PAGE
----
Terrorism in the Middle East and Paris


  1. A terrorist is someone who seeks to gain political objectives by killing or wounding people to cause terror (extreme fear) in other people. The difference between terrorism and belligerence (war-making) is a matter of degree and possibly just an accident of the history of language.
  2. A principal source or cause of conflict and terrorism in the Middle East has been the conflict between Israel and its Arab or Muslim neighbours or inhabitants. That conflict started no later than 1948 and there is no prospect of its concluding.  It appears to be getting worse because of the refusal of Arab nations to acknowledge Israel, the refusal of Israel to acknowledge Palestine, and the attitude of Israel to further occupation of lands outside its proper borders.  That conflict is partly religious and partly racial.  There is no real hope that that conflict will be resolved in the foreseeable future.  It just looks set to get worse.
  3. The more recent source of conflict is in part religious, between parts of Islam, Sunni and Shia, and is in part racist, in the conflict between Arabs and Persians (Iranians). That conflict is now centred on the claims of IS or Daesh to a new Caliphate in at least parts of Syria and Iraq.  (Who on earth would want to revive the Ottomans?)  Its members seek to achieve their objective by terrorism.  This conflict makes worse other conflicts involving the Kurds, Iran, Iraq, Saudi Arabia and others.
  4. The West has been involved in most these sources of conflict. Its world-bending and nation-composing in North Africa in the 19th and 20th centuries and in the Middle East in the 20th were all indispensable to the current crises.  Western nations were seen to betray Arab interests after World War I, and they certainly did.
  5. And then the world changed with the discovery of oil in the region. But for that, which involves real money, this discussion would be very different – if we were having it at all.  Most of the Arab big hitters would now be about as consequential as Eritrea.  Not one could afford to buy a World Cup.
  6. The French legacy in Africa is lethal for all involved. They are now facing a nightmare after the fall of empire that is much worse than that faced by England in the second half of the last century.
  7. The West was the major sponsor of the state of Israel and the US is its major source of arms and political support. The British and Russian imperial wars in Afghanistan and the continuing US military action there have left what is close to a black hole, or at least a worse dark hole, and threaten the disintegration of Pakistan, with consequences for the world’s biggest democracy on its border.  The USSR is a major backer of Syria.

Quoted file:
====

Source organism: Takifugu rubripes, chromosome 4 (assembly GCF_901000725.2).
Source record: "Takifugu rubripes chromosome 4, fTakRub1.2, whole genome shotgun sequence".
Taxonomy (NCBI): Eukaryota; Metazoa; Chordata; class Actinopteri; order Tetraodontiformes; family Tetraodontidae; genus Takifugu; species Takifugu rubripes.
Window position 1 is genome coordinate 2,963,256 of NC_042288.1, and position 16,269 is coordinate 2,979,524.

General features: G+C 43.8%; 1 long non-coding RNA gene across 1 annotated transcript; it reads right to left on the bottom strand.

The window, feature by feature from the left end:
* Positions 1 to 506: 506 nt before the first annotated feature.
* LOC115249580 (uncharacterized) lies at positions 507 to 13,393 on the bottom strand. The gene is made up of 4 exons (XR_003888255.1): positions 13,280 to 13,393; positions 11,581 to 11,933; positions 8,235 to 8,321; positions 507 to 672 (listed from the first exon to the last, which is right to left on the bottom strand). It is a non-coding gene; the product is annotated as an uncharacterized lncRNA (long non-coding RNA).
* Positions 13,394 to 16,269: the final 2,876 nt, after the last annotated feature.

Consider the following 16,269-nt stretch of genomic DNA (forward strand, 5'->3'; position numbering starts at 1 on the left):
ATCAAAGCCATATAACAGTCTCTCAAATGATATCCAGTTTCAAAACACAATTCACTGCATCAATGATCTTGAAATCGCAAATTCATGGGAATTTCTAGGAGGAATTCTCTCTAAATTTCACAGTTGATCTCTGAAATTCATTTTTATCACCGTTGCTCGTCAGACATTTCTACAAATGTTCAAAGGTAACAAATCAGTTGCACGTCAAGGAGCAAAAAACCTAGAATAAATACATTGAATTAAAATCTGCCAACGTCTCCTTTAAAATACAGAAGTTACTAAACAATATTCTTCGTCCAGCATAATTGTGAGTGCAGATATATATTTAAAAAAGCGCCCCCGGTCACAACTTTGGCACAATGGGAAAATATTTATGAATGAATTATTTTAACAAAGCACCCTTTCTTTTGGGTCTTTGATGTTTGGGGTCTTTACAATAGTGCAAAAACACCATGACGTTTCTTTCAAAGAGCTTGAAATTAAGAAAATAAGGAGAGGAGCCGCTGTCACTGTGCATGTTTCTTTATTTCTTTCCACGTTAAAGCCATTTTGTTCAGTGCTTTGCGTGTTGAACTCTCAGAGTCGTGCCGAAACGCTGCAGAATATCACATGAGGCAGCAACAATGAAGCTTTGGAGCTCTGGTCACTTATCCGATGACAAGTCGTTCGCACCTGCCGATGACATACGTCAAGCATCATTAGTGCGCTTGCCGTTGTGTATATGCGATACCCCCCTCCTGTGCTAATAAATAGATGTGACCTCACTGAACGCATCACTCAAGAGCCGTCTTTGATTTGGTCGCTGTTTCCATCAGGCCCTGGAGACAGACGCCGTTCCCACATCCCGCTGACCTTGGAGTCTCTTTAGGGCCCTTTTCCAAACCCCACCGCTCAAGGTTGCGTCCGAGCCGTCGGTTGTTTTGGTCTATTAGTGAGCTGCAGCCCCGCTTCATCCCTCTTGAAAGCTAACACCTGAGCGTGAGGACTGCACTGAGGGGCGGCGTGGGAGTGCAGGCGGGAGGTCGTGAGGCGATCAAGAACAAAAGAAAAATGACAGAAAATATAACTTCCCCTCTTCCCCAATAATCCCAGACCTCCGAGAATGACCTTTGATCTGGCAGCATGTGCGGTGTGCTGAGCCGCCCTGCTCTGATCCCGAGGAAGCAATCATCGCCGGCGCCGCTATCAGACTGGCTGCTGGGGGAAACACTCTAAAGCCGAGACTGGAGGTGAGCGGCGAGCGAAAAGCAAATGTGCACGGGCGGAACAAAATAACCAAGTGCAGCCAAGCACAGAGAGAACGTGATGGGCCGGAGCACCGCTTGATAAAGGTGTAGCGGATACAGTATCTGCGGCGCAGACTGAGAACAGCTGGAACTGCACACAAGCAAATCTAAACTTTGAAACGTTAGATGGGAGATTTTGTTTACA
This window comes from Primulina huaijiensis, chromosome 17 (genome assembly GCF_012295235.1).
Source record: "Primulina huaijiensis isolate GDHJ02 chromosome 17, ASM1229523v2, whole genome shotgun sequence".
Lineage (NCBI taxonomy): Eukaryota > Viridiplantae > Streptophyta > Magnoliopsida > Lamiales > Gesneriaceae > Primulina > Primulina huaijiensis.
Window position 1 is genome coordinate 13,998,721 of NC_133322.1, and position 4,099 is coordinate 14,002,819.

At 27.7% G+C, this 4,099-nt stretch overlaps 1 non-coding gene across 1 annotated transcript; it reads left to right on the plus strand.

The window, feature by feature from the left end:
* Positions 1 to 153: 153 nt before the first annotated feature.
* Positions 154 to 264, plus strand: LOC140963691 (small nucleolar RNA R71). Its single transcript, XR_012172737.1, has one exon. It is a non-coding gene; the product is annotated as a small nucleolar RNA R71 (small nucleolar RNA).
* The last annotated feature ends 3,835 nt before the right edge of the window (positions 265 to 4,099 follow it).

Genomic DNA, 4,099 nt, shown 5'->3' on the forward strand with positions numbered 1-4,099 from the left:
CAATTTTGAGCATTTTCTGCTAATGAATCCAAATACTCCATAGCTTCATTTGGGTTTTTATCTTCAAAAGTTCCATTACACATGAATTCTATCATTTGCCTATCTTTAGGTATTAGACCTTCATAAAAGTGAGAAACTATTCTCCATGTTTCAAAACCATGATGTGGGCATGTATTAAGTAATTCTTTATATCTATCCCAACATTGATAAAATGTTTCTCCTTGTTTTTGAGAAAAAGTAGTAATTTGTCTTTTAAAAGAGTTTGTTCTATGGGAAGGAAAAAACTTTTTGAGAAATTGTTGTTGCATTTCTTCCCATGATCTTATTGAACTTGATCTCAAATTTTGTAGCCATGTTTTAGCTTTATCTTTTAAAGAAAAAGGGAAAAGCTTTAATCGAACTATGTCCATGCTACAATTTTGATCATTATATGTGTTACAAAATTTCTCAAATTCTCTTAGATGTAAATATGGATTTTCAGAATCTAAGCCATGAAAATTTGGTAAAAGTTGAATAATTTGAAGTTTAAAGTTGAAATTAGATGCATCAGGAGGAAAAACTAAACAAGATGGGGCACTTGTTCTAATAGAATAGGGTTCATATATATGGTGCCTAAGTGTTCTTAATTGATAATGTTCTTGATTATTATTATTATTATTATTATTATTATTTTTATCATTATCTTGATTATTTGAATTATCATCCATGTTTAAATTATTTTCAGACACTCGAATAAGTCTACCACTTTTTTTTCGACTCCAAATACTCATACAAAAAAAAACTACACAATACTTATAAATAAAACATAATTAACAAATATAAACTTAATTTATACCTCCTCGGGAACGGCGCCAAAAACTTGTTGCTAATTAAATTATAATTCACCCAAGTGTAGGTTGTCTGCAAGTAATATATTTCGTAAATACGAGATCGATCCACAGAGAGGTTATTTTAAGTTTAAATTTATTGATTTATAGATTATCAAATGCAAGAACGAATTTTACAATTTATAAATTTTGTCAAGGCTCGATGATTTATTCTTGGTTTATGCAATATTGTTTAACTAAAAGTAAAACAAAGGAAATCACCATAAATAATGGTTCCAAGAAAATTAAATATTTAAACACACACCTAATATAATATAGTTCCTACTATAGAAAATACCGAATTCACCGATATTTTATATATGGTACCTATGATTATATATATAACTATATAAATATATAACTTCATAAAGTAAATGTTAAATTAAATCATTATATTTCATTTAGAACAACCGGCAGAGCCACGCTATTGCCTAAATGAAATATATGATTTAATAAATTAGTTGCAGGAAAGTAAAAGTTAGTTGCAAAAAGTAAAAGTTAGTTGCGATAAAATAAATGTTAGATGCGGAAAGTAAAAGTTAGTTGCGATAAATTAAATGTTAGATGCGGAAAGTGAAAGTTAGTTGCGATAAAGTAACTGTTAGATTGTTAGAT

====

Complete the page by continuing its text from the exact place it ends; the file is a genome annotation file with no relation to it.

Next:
8. The War on Iraq is widely regarded as a major cause of the present issue with IS. The West removed a regime that held Shia and Sunni together and put nothing effective in its place.  Saddam had held the country together, and he had done so as ruthlessly as Assad, with results that we now see for both Kurds and Shiites.  IS is now seeking to move into the void.  The Iraq War was started on false premises.  The West feared Al Quaida and as a result have got IS, which is seen to be more threatening.
  9. The result is that the West in general and the US in particular have at best no standing in the Middle East, and are seen as unholy infidels who are inept and who will present many just and achievable targets to offended Muslims represented by their champions Daesh, Al Quaida and the Taliban. The West sees these people as utterly uncivilised throwbacks to the apes.  They in turn take that as a compliment.
  10. France has made its contribution to the current problems by generations of misgovernment, military failure, and terrorism in North Africa which now have the consequences for it that we can see in France now (and which the whole world felt also after its failure in Vietnam.)
  11. Another failure of the West has been the inability of its members, especially France and Belgium, to come to terms with significant Muslim minorities, about five million of them in France – and the inability of the Muslims to come to terms with the West. There has been little or no assimilation, but a growing estrangement and discontent, and the mismanagement in Belgium now appears to mean that the disaffected launch their attacks on France from there.
  12. It is hard to see any progress inside one or two generations. But if someone like Le Pen were to come to power, it is hard to see how the de facto civil war in France would not get worse – calamitously worse – and with frightening results elsewhere – including here.
  13. Another source of racial conflict in the Middle East is the desire of the Kurds to gain independence and to secure their own territory in what was Iraq and Syria – and what is Turkey. The Kurds are actively involved militarily for that purpose.  They appear to be the only natives of the area outside Turkey capable of producing a disciplined and motivated military force.